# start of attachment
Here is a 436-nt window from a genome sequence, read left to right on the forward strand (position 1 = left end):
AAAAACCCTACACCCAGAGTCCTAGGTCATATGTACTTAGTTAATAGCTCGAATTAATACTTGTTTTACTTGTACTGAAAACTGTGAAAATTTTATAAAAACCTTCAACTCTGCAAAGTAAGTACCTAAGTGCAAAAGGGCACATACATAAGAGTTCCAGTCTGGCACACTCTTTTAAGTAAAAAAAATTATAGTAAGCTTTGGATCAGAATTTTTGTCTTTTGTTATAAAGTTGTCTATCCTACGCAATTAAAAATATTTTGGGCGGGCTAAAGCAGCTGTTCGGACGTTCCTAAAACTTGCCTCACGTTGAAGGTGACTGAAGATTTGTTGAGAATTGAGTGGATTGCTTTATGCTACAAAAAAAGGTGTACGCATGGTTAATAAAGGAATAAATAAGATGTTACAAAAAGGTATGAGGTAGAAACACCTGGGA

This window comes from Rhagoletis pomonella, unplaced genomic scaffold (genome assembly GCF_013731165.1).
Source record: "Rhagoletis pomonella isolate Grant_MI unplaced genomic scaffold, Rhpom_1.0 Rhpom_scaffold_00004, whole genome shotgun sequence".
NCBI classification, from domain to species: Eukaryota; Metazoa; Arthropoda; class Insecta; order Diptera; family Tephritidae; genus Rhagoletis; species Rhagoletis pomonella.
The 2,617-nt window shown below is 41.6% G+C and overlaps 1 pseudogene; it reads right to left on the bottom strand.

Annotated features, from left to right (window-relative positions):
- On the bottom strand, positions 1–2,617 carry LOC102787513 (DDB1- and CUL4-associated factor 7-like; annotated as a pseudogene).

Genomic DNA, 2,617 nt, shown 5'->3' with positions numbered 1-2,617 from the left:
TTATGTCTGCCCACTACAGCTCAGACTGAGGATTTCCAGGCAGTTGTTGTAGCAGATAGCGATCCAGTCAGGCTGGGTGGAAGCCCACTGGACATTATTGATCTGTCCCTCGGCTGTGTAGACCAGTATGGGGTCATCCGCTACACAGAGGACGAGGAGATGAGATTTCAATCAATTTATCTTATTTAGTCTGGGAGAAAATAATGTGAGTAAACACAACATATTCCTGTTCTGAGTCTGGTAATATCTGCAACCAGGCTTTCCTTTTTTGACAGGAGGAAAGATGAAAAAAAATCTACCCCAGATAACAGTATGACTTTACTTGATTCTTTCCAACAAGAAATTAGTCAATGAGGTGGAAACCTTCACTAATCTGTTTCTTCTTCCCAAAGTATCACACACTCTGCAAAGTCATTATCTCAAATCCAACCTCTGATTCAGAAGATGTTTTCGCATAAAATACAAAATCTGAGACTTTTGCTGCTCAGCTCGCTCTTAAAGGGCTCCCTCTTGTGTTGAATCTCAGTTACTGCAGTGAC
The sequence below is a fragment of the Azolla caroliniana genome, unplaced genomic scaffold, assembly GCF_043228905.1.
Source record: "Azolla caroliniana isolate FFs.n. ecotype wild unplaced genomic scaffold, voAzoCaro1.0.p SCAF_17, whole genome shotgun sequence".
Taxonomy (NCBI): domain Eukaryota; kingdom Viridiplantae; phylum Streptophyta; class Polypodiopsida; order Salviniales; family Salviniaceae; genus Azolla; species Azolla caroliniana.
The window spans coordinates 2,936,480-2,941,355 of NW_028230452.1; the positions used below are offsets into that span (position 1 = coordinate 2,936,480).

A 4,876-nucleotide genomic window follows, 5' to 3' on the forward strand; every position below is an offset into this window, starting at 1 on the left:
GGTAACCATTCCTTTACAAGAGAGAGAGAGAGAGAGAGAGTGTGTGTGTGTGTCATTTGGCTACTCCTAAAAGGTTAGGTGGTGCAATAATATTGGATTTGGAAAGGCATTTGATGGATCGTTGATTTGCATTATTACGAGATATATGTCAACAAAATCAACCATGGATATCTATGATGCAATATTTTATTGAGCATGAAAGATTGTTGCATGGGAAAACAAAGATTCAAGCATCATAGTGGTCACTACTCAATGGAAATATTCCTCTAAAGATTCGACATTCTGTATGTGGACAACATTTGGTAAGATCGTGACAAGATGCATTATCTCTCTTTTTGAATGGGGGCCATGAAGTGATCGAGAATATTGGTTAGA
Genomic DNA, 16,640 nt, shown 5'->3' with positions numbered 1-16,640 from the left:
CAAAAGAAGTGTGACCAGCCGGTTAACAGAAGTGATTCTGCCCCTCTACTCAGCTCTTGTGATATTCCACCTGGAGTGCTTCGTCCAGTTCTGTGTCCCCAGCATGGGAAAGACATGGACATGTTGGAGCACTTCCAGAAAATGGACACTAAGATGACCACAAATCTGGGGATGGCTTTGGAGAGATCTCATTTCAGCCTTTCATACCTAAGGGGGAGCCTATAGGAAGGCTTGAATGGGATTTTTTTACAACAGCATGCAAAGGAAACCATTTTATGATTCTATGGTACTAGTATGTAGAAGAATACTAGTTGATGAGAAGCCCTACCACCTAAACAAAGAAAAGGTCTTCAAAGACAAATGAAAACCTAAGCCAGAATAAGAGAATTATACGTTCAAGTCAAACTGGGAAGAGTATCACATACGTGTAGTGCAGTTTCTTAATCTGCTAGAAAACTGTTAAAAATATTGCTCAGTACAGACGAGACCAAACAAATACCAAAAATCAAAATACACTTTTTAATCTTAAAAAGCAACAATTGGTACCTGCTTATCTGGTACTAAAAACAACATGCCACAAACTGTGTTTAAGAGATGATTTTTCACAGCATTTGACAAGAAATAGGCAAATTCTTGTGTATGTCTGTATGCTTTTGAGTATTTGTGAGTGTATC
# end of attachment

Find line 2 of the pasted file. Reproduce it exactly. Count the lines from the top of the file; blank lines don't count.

AAAAACCCTACACCCAGAGTCCTAGGTCATATGTACTTAGTTAATAGCTCGAATTAATACTTGTTTTACTTGTACTGAAAACTGTGAAAATTTTATAAAAACCTTCAACTCTGCAAAGTAAGTACCTAAGTGCAAAAGGGCACATACATAAGAGTTCCAGTCTGGCACACTCTTTTAAGTAAAAAAAATTATAGTAAGCTTTGGATCAGAATTTTTGTCTTTTGTTATAAAGTTGTCTATCCTACGCAATTAAAAATATTTTGGGCGGGCTAAAGCAGCTGTTCGGACGTTCCTAAAACTTGCCTCACGTTGAAGGTGACTGAAGATTTGTTGAGAATTGAGTGGATTGCTTTATGCTACAAAAAAAGGTGTACGCATGGTTAATAAAGGAATAAATAAGATGTTACAAAAAGGTATGAGGTAGAAACACCTGGGA